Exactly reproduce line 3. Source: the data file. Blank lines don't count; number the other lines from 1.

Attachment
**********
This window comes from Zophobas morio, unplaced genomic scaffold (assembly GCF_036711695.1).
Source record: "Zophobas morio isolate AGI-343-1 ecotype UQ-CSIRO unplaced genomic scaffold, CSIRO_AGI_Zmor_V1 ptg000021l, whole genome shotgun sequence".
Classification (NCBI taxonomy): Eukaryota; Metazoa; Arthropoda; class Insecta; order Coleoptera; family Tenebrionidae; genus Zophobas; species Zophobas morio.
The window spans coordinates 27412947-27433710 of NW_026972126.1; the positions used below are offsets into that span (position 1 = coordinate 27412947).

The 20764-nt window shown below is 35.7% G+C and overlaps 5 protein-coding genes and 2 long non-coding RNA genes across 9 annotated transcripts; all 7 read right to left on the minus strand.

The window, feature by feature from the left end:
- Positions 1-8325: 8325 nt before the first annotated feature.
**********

Classification (NCBI taxonomy): Eukaryota; Metazoa; Arthropoda; class Insecta; order Coleoptera; family Tenebrionidae; genus Zophobas; species Zophobas morio.